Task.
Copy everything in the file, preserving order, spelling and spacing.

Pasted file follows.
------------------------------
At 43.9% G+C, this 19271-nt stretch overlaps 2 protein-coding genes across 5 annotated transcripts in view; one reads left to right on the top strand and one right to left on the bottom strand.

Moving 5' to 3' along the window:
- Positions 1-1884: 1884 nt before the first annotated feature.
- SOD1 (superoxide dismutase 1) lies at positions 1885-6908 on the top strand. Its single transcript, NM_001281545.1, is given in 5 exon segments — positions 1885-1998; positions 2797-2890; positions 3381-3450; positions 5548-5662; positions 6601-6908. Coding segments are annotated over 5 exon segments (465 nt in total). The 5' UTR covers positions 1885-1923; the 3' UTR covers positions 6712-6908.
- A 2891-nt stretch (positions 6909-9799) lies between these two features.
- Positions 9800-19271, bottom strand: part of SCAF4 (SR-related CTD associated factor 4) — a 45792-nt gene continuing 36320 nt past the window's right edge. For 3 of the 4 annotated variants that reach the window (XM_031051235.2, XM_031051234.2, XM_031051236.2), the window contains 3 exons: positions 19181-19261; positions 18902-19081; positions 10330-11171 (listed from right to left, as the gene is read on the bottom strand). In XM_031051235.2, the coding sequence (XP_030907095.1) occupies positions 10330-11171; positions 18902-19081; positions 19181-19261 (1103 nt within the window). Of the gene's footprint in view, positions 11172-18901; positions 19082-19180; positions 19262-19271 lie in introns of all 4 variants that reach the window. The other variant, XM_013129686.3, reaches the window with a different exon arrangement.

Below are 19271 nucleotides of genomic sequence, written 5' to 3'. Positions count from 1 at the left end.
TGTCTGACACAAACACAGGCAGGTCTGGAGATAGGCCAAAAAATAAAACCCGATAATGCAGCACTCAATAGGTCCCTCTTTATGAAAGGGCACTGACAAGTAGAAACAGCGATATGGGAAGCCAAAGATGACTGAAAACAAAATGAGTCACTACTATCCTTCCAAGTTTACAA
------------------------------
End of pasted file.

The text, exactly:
At 43.9% G+C, this 19271-nt stretch overlaps 2 protein-coding genes across 5 annotated transcripts in view; one reads left to right on the top strand and one right to left on the bottom strand.

Moving 5' to 3' along the window:
- Positions 1-1884: 1884 nt before the first annotated feature.
- SOD1 (superoxide dismutase 1) lies at positions 1885-6908 on the top strand. Its single transcript, NM_001281545.1, is given in 5 exon segments — positions 1885-1998; positions 2797-2890; positions 3381-3450; positions 5548-5662; positions 6601-6908. Coding segments are annotated over 5 exon segments (465 nt in total). The 5' UTR covers positions 1885-1923; the 3' UTR covers positions 6712-6908.
- A 2891-nt stretch (positions 6909-9799) lies between these two features.
- Positions 9800-19271, bottom strand: part of SCAF4 (SR-related CTD associated factor 4) — a 45792-nt gene continuing 36320 nt past the window's right edge. For 3 of the 4 annotated variants that reach the window (XM_031051235.2, XM_031051234.2, XM_031051236.2), the window contains 3 exons: positions 19181-19261; positions 18902-19081; positions 10330-11171 (listed from right to left, as the gene is read on the bottom strand). In XM_031051235.2, the coding sequence (XP_030907095.1) occupies positions 10330-11171; positions 18902-19081; positions 19181-19261 (1103 nt within the window). Of the gene's footprint in view, positions 11172-18901; positions 19082-19180; positions 19262-19271 lie in introns of all 4 variants that reach the window. The other variant, XM_013129686.3, reaches the window with a different exon arrangement.

Below are 19271 nucleotides of genomic sequence, written 5' to 3'. Positions count from 1 at the left end.
TGTCTGACACAAACACAGGCAGGTCTGGAGATAGGCCAAAAAATAAAACCCGATAATGCAGCACTCAATAGGTCCCTCTTTATGAAAGGGCACTGACAAGTAGAAACAGCGATATGGGAAGCCAAAGATGACTGAAAACAAAATGAGTCACTACTATCCTTCCAAGTTTACAA